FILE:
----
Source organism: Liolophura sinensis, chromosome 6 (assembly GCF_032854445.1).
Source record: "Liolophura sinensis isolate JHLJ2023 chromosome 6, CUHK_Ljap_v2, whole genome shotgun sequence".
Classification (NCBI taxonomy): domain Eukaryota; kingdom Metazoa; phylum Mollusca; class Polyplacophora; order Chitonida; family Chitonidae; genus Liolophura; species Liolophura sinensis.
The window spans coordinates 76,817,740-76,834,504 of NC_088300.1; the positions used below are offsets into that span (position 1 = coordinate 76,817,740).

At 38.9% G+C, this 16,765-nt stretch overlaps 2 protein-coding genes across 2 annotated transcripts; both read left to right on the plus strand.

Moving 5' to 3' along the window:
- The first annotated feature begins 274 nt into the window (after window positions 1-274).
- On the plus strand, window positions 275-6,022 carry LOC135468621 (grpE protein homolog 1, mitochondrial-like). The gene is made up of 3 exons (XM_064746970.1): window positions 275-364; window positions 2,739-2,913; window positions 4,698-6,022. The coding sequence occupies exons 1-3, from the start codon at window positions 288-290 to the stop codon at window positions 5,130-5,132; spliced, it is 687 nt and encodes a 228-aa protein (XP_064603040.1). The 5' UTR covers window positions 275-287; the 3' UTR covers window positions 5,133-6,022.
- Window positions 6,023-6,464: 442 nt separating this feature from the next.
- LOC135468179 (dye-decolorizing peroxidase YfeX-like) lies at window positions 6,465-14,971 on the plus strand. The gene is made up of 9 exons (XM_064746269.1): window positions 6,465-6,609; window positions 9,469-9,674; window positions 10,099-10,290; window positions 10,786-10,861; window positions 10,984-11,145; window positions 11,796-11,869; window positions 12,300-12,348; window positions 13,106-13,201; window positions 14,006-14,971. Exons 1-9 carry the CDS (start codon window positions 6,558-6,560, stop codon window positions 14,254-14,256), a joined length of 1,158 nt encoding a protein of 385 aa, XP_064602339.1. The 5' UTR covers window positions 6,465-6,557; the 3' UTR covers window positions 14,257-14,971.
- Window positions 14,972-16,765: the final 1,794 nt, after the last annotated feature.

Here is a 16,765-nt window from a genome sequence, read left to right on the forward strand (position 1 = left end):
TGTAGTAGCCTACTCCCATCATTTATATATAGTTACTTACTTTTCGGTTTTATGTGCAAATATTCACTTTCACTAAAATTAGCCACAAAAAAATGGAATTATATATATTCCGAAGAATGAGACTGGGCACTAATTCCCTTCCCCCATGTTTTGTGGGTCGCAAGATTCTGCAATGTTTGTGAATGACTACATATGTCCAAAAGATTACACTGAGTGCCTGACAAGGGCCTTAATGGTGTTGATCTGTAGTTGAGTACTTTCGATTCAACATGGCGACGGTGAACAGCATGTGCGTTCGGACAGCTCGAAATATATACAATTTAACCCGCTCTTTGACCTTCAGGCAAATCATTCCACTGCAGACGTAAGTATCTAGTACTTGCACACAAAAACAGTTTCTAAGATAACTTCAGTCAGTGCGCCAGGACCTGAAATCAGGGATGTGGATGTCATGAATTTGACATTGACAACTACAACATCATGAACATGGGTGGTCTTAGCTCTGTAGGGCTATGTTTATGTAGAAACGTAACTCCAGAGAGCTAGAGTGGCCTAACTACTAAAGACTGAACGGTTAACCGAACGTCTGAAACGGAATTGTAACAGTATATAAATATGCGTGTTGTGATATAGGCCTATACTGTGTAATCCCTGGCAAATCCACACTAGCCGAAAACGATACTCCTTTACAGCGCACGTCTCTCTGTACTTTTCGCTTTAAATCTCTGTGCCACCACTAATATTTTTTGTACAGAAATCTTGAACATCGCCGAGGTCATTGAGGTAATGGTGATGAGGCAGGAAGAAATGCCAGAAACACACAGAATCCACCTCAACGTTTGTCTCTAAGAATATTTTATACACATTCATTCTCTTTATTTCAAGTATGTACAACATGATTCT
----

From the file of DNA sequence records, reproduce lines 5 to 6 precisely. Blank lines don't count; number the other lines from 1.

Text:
At 38.9% G+C, this 16,765-nt stretch overlaps 2 protein-coding genes across 2 annotated transcripts; both read left to right on the plus strand.

Moving 5' to 3' along the window: